Opinion: What we call things really ought to matter
Words mean something. Names mean something. What we call things means something.
That's a really quick summary of part of an interview I once had with a longtime literature professor at South Dakota State University. His name is Chuck Woodard, and he believes in being precise in the use of language.
I think of our conversation now and then when I read news stories or watch clips on television or in a variety of multimedia computer posts. What we call things impacts how we feel about those things, so it's essential to rational conversation for us to be precise in our terms, it seems to me.
These days I'm pondering the nearly universal use of the word "skyrocket" to mean just about anything that is going up. Property taxes skyrocket. Health-care costs skyrocket. The price of tuition at a state university skyrockets. So does the price of a gallon of milk or a loaf of bread. Just about anything that increases in cost anymore goes up at a pace once reserved to describe the rate of movement of, well, a skyrocket, maybe an Apollo moon shot. Those things actually do skyrocket when they move.
Don't get me wrong. I'm not downplaying the rate of inflation, or the fact that health-care costs do seem to be climbing at a steady rate quite a bit more rapid than the general pace of economic growth. If the price of a gallon of gasoline jumps a dime, though, is that a skyrocketing rate of increase? Is a nickel a gallon a skyrocketing increase?
I suppose it depends on whether you have the extra dime a gallon in your pocket or not. I was without steady work for five or six months, and, as the old joke goes, I was in a depression, even if other people with jobs were feeling a recession. That's fine for a quick gag, but when economists talk about recession and depression, they have some pretty specific ways to measure either or both. From my casual observation, they try to be pretty precise when they use either term.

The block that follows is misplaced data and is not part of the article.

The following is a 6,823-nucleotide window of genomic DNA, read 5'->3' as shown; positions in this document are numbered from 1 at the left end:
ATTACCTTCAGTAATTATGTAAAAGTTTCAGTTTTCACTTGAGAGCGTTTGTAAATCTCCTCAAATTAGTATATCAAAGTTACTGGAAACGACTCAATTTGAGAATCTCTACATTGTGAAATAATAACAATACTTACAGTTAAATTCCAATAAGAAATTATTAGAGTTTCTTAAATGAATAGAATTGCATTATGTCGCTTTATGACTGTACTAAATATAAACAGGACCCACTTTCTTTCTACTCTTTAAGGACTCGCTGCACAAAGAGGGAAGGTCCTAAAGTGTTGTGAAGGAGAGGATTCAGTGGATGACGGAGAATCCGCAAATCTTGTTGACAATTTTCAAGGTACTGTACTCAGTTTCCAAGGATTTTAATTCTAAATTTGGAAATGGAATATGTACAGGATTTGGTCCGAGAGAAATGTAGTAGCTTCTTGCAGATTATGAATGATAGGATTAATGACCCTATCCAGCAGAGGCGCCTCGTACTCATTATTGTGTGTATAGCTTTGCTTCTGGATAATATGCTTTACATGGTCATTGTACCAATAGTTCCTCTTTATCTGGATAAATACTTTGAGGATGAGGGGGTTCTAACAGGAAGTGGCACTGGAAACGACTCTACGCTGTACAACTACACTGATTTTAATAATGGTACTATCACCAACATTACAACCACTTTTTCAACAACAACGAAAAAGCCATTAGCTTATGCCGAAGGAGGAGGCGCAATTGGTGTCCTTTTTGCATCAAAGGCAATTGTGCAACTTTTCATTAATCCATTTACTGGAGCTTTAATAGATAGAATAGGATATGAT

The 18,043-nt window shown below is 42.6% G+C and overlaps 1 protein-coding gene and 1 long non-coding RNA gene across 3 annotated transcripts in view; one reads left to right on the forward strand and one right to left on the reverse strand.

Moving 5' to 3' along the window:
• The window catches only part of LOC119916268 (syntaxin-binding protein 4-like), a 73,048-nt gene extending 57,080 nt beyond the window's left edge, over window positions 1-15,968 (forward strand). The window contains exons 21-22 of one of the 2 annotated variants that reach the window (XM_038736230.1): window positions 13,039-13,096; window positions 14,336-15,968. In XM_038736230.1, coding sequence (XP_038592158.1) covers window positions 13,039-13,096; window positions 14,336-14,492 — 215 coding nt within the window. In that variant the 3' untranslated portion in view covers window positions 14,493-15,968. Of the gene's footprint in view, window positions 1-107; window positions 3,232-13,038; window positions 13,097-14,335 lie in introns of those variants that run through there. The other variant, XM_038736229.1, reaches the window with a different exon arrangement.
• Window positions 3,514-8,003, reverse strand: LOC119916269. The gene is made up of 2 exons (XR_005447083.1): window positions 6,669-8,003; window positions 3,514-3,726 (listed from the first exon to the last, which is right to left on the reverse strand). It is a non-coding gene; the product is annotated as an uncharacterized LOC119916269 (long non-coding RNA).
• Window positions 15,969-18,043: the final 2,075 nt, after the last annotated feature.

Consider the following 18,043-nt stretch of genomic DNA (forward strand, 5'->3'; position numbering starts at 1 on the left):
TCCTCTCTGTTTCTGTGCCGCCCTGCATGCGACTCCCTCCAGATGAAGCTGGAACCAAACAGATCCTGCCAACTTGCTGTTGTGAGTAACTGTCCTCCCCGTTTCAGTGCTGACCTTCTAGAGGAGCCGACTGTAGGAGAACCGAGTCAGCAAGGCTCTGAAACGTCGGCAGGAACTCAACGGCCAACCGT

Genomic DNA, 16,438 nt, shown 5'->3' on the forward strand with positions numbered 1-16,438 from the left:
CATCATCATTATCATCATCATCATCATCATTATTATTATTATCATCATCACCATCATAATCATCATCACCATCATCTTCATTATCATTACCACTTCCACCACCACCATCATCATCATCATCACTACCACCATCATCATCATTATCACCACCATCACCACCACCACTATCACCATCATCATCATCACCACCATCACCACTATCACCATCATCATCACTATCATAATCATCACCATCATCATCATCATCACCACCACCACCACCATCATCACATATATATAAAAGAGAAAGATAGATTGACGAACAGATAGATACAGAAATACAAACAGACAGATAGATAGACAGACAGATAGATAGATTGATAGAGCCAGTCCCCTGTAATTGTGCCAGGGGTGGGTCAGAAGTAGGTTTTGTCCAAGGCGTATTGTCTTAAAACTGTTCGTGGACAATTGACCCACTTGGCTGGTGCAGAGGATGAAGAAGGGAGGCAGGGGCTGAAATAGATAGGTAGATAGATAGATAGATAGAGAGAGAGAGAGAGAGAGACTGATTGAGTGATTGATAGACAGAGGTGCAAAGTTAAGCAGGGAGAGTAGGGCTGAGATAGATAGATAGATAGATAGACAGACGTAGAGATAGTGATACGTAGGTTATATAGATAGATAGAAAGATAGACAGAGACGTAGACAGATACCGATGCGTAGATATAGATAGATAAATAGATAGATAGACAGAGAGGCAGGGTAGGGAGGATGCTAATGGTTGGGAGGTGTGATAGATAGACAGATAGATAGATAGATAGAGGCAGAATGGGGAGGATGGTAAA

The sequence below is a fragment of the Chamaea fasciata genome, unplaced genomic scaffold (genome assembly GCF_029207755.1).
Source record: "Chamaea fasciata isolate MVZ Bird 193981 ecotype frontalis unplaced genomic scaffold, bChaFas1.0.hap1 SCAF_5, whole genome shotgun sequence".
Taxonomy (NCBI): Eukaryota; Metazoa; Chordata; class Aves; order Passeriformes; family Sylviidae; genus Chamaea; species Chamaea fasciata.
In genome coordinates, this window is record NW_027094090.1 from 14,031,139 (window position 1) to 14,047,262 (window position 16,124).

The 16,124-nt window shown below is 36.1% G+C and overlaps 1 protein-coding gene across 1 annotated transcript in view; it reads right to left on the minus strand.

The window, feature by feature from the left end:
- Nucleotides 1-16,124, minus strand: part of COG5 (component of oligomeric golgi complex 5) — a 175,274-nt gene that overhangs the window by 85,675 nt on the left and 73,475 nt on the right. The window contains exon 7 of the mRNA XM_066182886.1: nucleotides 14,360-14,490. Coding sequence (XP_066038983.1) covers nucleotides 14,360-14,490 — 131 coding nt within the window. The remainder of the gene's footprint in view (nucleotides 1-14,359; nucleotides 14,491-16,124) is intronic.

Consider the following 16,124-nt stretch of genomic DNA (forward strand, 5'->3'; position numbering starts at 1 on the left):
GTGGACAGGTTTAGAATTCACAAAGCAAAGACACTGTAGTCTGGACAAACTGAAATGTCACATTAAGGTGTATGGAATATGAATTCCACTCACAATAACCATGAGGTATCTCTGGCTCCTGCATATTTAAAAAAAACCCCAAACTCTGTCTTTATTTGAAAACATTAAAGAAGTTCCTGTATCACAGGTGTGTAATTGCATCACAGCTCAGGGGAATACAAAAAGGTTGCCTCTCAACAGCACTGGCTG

I can recall back in the 1980s when everything a Riggs High School sports team did, everything the band or chorus or any other activity did, was considered "awesome." Now, awesome is a fine word. I grew up believing that it meant something like "wonder," or "reverence" or "amazement." These days, I gather, it can mean anything from those pretty significant sensations to something as simple as "cool," or "far out," as John Denver used to say.
The birth of a child is awesome. An episode of "Beavis and Butthead?" Not so much, but I once heard that goofy TV program described as such.
What happens when everything is awesome is that nothing is awesome. There's no differentiation between the truly amazing and the run-of-the-mill "kind of cool." When we compress the distance between kind of cool and truly amazing with the use of a single word, we limit our expression of what we're seeing and experiencing.
Now, skyrocket is a fine word, too. Used sparingly, it can describe significant economic or financial changes. It can also be a scare word. Used indiscriminately, skyrocket makes everything the same. A double-digit increase in the price of a Baby Ruth candy bar surely can't be as significant as a double-digit increase in the cost of healthcare insurance or of a medical procedure. If each is skyrocketing, though, how do we know one is a more important occurrence than the others?
What we call things ought to matter.
Terry Woster's column appears Wednesdays and Saturdays in The Daily Republic.